Haiyan: The problem of rehabilitation
MANILA, Philippines – Rappler speaks to Tacloban Mayor Alfred Romualdez about the state of rehabilitation efforts in his city of 250,000 residents.
Six months after Super Typhoon Yolanda (Haiyan), the absence of a comprehensive development plan and the sluggish progress in rebuilding the hard-hit city and surrounding areas are still the subject of criticisms.
The numbers from the region are alarming. In Eastern Visayas, where Tacloban is the commercial hub, some 130,000 people are still homeless and 5.2 million are searching for livelihood. (READ: Yolanda survivors after 6 months: Homeless, jobless, hungry)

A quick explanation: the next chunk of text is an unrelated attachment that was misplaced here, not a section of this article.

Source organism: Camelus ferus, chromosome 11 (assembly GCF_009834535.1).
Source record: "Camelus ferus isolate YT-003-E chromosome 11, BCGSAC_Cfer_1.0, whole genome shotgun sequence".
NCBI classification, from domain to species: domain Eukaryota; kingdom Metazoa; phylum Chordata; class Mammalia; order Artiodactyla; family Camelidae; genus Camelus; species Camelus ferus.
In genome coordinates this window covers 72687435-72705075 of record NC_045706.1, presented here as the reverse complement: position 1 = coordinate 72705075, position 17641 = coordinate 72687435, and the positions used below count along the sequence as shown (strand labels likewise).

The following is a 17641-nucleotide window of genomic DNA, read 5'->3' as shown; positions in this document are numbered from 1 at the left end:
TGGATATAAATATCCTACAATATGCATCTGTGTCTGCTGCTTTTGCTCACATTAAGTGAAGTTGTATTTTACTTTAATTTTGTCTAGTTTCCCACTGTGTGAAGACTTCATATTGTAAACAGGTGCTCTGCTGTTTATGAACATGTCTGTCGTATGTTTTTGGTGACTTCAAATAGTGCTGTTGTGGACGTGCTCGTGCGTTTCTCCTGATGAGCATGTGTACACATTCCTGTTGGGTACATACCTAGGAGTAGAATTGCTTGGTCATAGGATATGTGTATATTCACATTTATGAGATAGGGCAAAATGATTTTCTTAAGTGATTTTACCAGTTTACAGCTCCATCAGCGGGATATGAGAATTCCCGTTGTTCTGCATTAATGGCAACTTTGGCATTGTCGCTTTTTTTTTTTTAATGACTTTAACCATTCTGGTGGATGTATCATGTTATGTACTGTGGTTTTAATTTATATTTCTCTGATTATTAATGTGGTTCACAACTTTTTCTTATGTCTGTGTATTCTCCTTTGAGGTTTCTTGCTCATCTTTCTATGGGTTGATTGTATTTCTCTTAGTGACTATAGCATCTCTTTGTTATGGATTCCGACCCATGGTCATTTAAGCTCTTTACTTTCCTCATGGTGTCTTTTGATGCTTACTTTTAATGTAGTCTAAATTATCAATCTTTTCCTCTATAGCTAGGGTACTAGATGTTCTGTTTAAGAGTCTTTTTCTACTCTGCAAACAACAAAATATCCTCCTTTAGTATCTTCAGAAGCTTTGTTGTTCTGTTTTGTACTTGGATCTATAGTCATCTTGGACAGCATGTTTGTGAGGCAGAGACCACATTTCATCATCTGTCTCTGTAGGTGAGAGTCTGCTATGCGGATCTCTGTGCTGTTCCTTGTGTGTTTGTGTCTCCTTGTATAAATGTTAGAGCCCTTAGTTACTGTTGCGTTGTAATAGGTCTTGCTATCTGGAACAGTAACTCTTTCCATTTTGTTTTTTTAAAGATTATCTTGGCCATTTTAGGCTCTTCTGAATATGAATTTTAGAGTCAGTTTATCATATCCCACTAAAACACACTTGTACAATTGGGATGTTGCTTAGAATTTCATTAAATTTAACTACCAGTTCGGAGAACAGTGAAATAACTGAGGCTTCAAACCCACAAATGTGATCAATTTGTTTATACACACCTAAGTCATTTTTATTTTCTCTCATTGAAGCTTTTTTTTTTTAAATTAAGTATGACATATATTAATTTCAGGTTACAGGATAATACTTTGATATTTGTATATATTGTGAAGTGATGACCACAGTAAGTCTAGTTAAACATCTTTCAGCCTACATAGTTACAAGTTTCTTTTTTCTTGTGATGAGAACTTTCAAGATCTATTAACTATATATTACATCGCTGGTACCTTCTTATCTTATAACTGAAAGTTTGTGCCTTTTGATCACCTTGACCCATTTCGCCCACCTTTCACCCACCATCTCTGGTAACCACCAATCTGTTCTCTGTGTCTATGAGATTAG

A study conducted in Tacloban in 2011 and 2013 found that the city is most susceptible to the effects of climate change because of its location, susceptibility to land subsidence, and the environmental stress of urbanization. If it wants to build back better, then Tacloban has to factor in these findings as it rebuilds. (READ: What made Tacloban so vulnerable to Haiyan?)
Can we blame the local government for the slow progress of rehabilitation? Romualdez said in an earlier interview with Rappler, “See what’s happening on the ground, and you decide.”
Watch Romualdez discuss the progress Tacloban City has made since the world's strongest typhoon and the challenges it continues to face.